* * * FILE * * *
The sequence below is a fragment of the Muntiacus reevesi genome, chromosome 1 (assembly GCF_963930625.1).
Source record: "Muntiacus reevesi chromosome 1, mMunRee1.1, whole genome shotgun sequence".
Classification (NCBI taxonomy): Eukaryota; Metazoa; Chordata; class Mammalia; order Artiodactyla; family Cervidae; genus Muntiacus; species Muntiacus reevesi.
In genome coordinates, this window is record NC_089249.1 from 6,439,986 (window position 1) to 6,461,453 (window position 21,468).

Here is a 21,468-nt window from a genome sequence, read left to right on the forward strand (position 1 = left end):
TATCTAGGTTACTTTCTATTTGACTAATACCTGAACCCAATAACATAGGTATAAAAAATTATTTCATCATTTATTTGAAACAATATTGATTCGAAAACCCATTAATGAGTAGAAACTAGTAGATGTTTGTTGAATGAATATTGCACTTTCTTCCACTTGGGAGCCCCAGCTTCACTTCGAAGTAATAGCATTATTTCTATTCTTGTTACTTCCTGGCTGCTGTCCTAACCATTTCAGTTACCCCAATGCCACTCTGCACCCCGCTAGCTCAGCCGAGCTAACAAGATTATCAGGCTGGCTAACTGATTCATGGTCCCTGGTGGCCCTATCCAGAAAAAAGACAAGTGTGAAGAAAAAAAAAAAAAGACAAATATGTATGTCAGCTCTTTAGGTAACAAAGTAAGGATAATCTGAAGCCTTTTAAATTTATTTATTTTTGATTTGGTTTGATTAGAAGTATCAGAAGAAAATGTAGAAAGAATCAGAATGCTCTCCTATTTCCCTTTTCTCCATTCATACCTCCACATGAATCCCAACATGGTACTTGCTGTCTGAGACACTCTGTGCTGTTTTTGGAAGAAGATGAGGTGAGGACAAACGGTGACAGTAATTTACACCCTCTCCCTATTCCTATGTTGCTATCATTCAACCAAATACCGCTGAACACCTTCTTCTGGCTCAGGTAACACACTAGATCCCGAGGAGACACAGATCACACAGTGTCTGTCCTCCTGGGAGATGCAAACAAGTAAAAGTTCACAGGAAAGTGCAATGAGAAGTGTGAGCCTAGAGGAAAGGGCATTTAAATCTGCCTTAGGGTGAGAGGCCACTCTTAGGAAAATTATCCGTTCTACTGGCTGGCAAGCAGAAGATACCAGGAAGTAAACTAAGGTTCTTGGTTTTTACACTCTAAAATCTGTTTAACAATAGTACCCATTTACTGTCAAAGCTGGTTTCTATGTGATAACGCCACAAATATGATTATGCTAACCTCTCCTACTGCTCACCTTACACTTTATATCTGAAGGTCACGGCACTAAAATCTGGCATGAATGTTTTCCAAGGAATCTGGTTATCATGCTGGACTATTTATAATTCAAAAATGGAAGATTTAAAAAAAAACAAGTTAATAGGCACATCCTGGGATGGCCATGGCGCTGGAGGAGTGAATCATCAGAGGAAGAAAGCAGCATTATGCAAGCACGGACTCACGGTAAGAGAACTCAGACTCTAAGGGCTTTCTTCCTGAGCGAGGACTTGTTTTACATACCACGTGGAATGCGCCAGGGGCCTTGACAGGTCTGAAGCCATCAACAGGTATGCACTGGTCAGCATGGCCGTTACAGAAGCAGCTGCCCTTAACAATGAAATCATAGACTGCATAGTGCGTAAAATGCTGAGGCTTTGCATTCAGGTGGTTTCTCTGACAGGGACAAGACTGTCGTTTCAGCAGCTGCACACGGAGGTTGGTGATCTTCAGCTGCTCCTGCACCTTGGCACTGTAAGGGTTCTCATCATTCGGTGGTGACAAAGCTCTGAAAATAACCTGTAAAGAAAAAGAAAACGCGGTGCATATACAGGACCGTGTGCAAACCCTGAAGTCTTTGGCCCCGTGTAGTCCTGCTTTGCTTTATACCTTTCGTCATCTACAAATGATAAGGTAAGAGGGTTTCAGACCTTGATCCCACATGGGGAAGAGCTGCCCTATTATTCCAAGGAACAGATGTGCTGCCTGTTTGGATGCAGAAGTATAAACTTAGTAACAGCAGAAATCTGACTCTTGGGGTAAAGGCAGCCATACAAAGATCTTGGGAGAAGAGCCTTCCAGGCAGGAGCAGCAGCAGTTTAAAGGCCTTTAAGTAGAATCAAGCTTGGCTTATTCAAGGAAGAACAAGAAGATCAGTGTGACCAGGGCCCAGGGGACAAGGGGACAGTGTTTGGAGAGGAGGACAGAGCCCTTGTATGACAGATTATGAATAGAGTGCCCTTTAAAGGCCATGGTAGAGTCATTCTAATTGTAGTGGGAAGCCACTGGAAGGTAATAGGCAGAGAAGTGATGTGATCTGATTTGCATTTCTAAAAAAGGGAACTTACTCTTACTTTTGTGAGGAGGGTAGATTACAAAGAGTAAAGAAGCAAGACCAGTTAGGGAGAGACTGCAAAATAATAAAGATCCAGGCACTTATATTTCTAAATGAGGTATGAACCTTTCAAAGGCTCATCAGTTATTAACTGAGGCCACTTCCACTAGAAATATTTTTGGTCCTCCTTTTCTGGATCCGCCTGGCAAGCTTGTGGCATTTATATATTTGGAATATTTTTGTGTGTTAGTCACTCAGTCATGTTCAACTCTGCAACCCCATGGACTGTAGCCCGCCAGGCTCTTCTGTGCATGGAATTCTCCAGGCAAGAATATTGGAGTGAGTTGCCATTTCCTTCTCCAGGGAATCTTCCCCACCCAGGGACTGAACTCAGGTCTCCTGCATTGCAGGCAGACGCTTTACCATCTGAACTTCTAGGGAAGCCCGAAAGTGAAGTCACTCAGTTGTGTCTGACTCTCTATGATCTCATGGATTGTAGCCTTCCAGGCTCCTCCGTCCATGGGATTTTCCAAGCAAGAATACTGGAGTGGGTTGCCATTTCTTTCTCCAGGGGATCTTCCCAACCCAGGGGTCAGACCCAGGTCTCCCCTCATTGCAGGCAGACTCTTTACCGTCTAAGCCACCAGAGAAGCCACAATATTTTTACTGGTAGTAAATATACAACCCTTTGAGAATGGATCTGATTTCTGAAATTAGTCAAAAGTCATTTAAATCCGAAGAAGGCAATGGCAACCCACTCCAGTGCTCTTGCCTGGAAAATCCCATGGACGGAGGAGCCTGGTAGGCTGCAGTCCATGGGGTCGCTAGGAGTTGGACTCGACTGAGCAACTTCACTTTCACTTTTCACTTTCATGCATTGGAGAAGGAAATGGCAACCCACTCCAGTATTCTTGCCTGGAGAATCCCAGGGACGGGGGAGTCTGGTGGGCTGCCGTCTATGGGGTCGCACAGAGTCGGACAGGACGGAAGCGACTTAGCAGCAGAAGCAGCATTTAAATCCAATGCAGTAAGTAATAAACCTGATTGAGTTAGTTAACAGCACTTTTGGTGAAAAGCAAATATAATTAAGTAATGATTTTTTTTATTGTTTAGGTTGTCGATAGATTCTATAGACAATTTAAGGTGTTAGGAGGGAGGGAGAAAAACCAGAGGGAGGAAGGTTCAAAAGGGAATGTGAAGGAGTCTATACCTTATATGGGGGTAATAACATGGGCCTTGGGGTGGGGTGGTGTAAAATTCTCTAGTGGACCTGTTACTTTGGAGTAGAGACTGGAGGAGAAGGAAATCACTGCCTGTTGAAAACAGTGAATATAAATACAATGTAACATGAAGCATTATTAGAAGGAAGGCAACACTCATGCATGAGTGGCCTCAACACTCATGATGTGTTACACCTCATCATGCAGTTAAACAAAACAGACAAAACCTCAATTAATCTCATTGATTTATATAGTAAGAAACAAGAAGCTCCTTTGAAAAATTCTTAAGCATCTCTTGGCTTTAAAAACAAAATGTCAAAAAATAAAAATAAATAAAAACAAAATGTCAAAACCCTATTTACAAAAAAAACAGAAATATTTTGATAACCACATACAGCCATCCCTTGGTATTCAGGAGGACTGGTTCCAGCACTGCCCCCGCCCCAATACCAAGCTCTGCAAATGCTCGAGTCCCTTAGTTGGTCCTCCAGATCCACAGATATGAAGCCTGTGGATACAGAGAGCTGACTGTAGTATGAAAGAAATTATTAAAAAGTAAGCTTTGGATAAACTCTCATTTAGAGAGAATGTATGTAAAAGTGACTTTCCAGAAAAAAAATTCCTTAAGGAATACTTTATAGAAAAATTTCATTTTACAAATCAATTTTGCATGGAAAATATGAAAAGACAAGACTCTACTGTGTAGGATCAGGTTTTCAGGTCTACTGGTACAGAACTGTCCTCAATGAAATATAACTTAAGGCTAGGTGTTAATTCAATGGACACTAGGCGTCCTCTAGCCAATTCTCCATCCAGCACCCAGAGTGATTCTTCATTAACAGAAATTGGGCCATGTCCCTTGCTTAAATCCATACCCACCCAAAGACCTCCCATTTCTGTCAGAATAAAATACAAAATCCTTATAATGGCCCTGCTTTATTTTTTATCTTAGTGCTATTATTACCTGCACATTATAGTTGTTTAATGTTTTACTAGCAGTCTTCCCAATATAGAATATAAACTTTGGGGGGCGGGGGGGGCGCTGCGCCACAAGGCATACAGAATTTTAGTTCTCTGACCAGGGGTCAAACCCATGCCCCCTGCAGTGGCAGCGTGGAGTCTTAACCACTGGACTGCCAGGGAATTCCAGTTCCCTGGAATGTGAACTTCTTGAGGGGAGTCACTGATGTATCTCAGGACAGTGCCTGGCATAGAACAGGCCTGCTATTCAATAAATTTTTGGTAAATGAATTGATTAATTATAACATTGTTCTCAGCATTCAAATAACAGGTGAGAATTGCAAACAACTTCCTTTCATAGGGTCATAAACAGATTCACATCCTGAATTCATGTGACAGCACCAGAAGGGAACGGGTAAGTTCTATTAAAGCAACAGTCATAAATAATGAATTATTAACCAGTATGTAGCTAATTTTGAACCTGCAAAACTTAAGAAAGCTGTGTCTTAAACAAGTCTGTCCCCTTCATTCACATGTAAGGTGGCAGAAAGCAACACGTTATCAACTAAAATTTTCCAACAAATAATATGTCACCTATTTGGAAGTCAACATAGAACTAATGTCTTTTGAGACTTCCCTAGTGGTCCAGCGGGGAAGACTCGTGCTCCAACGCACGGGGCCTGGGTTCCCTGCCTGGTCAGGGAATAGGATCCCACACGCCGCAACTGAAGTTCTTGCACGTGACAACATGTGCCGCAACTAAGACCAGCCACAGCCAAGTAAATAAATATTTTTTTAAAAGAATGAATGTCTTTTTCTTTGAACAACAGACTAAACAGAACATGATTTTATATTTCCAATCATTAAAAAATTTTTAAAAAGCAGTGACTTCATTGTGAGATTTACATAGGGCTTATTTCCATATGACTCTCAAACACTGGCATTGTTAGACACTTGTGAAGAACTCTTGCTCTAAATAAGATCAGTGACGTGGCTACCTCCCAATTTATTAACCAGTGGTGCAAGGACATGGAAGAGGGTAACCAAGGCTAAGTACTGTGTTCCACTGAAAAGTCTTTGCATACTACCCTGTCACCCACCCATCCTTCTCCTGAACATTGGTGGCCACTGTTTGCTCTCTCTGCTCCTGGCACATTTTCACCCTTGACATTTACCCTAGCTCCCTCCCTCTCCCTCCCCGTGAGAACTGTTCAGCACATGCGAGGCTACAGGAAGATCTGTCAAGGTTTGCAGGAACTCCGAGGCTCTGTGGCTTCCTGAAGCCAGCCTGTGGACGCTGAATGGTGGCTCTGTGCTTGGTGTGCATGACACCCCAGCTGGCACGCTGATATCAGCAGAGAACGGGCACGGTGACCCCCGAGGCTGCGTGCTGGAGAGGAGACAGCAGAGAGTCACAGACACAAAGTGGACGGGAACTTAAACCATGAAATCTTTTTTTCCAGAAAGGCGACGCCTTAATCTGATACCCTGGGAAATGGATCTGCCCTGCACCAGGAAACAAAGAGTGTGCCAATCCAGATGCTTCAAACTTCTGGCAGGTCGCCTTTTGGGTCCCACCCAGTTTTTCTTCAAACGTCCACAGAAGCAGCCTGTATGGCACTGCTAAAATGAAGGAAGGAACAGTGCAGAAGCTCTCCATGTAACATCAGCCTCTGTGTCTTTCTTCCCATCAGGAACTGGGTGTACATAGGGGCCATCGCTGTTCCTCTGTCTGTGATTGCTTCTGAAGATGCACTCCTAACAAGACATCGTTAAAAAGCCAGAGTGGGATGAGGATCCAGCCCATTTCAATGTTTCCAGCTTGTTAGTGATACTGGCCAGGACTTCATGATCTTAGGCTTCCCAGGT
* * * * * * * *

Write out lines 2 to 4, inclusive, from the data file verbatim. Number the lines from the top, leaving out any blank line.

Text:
Source record: "Muntiacus reevesi chromosome 1, mMunRee1.1, whole genome shotgun sequence".
Classification (NCBI taxonomy): Eukaryota; Metazoa; Chordata; class Mammalia; order Artiodactyla; family Cervidae; genus Muntiacus; species Muntiacus reevesi.
In genome coordinates, this window is record NC_089249.1 from 6,439,986 (window position 1) to 6,461,453 (window position 21,468).